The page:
When data scientists were likened to Yetis by HP’s big data solution marketing director, Dan Wood, at Computing’s Big Data Summit – it wasn’t because of their diet or breeding habits, but their rarity. Such is the extreme competition to find someone with this skill set, that companies around the world are offering staggering six-figure sums to attract the right candidates.
Recruitment firms, not surprisingly, are rushing to meet this demand. Just last week, a Harvard-backed start-up dubbed Experfy launched as a marketplace for contract data science projects.
Meanwhile, a number of vendors are creating data science courses or “tracks” that could become a source of talent for organisations looking for people who can analyse big data.
But would firms be happy to hire a data science contractor that may not have worked in their industry before – or are the skills of a data scientist easily applied to all sectors?
Forrester Research analyst Mike Gualtieri believes a good data scientist can apply their expertise to any field. He gave the example of the “recommendations” section of Netflix, and said that it was mathematicians who were behind the development– not people with an intimate knowledge of Netflix’s audience.
But the president of Hadoop distributor and developer HortonWorks, Herb Cunitz, said that a data scientist should have a good understanding of the sector they are working in.
He advised enterprises to get those who understand data science tools to team up with colleagues who know the questions that the organisation wants answered – unless they have people on the payroll who can do both.
Indeed, James Robbins, CIO of Northumbrian Water, told delegates at the Big Data Summit that his firm has put together a team comprising people with different skills.
“We’ve tried to blend a team together; it is about looking at the whole team to see if you have the relevant skills,” he said. “You could have one person who specialises in the technical area, another who specialises in the business area, and another who has expertise elsewhere, and they can work together.”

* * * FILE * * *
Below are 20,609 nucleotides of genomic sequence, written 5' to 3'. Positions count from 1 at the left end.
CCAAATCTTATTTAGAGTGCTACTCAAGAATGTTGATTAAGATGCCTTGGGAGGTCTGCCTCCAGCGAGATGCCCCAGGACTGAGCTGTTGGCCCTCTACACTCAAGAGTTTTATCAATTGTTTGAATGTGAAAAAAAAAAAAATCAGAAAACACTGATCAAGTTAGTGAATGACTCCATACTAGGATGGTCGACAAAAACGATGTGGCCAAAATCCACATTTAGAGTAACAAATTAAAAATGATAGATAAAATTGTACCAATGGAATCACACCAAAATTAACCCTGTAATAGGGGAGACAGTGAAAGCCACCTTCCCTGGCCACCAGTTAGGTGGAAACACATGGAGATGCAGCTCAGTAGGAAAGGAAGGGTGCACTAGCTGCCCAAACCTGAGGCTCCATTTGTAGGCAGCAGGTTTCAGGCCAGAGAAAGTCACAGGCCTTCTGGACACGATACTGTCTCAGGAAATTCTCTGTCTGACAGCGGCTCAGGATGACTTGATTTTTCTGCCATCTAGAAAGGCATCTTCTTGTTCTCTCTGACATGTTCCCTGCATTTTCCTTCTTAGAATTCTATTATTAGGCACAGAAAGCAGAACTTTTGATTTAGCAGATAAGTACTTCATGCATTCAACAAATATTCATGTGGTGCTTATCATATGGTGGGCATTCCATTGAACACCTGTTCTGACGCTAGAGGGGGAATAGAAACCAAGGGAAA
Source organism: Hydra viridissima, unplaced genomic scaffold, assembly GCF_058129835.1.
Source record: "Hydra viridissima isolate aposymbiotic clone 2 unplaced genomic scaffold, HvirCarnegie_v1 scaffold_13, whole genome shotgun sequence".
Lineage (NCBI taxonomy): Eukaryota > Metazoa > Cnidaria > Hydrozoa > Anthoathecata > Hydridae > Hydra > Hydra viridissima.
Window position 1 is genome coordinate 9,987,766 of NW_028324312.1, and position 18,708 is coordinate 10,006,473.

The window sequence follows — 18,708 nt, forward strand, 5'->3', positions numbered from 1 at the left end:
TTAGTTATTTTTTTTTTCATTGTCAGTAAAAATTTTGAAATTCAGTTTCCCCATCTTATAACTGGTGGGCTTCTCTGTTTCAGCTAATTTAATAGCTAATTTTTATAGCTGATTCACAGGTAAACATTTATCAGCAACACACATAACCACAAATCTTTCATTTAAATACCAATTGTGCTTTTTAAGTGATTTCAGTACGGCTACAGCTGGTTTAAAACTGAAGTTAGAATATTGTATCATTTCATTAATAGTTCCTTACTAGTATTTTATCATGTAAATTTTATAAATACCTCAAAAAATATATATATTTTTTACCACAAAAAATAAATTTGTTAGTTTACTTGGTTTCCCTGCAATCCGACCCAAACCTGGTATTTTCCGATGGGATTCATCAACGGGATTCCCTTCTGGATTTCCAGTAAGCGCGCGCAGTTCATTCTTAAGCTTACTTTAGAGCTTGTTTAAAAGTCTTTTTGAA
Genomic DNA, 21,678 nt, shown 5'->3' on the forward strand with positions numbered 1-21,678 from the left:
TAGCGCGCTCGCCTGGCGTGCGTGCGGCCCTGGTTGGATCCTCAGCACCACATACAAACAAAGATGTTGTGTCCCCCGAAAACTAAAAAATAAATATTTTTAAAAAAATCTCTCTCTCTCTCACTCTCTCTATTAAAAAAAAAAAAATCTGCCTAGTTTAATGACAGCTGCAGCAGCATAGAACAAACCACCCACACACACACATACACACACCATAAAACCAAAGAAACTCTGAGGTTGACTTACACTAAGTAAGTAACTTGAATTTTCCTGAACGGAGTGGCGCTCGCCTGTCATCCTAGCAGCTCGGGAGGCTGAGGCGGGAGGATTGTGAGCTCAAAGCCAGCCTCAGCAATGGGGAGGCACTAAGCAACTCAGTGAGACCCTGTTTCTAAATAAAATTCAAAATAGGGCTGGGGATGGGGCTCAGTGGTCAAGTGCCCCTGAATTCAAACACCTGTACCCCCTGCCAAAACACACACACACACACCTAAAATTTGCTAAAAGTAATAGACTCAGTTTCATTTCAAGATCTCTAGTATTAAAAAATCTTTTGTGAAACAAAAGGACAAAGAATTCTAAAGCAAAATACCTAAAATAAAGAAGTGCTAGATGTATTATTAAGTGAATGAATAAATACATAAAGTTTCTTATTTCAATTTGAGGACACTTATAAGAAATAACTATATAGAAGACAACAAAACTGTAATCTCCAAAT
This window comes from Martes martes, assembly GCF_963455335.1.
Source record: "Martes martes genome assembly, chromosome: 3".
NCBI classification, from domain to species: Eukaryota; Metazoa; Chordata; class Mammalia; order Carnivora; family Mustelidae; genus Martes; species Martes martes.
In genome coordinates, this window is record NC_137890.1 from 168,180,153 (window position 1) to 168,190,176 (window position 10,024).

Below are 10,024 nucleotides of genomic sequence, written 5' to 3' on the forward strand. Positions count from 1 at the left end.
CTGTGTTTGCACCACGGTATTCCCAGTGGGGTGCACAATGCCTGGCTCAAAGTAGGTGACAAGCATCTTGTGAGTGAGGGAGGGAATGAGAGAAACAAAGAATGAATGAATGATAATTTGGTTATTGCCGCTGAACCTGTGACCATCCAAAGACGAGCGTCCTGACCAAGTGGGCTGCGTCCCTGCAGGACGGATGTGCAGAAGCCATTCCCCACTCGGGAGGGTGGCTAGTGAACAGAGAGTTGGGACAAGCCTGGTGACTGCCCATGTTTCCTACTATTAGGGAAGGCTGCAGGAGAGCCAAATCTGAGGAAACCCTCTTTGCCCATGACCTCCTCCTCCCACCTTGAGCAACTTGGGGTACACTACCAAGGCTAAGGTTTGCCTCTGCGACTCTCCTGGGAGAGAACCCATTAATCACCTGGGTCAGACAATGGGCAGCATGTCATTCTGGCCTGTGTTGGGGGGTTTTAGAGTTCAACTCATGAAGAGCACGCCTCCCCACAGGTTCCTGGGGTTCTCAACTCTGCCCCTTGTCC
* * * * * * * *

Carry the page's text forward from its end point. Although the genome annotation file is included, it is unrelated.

Forrester’s Gualtieri believes that this is a valid approach to ensure that the organisation has all of the skills necessary in general enterprise terms, but suggested that in specialist areas such as drug discovery and genetics, the data science individual or team would need “some very specific domain knowledge”.
Rexer Analytics, a Boston-based analytics firm, found that 70 to 80 per cent of data scientists’ time is spent preparing the data before analysis. The analysis itself is more about the technology involved. And Gualtieri claimed that if an organisation hired a data scientist, he or she wouldn’t know where all of the data sources are coming from, who to talk to within the business or where to start. He suggested that the organisation should team up the data scientist with someone who understands all of the information and management architecture, so that they can help acquire all of that data, leaving the data scientist to do all of the so-called specialist work.
But if expertise in any given vertical doesn’t matter that much, then isn’t it only a matter of time before the data scientist role becomes automated?
Gualtieri certainly believes so.
“There are tools like SAS Institute’s visual analytics and statistics products that enable casual business users to do amazing things. Of course, not all of data science can be automated, as many data scientists actually write algorithms, but for a broader technical-based person – it is a possibility,” he said.
But the technical expertise of a data scientist is not the only thing that is sought after. EBay’s head of EU analytics, Davide Cervellin, wants candidates with the right soft skills as well.
“It can’t be something you’re detached from; I hate people who are all about numbers only, and so I look for people with strong soft skills – they need to be able to maintain a good level of conversation with executives, telling them what the constraints are, but also helping them to understand what the end product is going to look like before they start working,” he said.
But while the likes of eBay and Northumbrian Water lamented the lack of talent available, Alex Jaimes, director of research at Yahoo, suggested that organisations are too quick to seek outside help that they may not actually need.
“It depends on what kind of tasks you have: if you break up a particular space and segment it then maybe it is not as [hard to recruit] as you think. Many people say I need to hire a data scientist but they don’t do this first,” he said.
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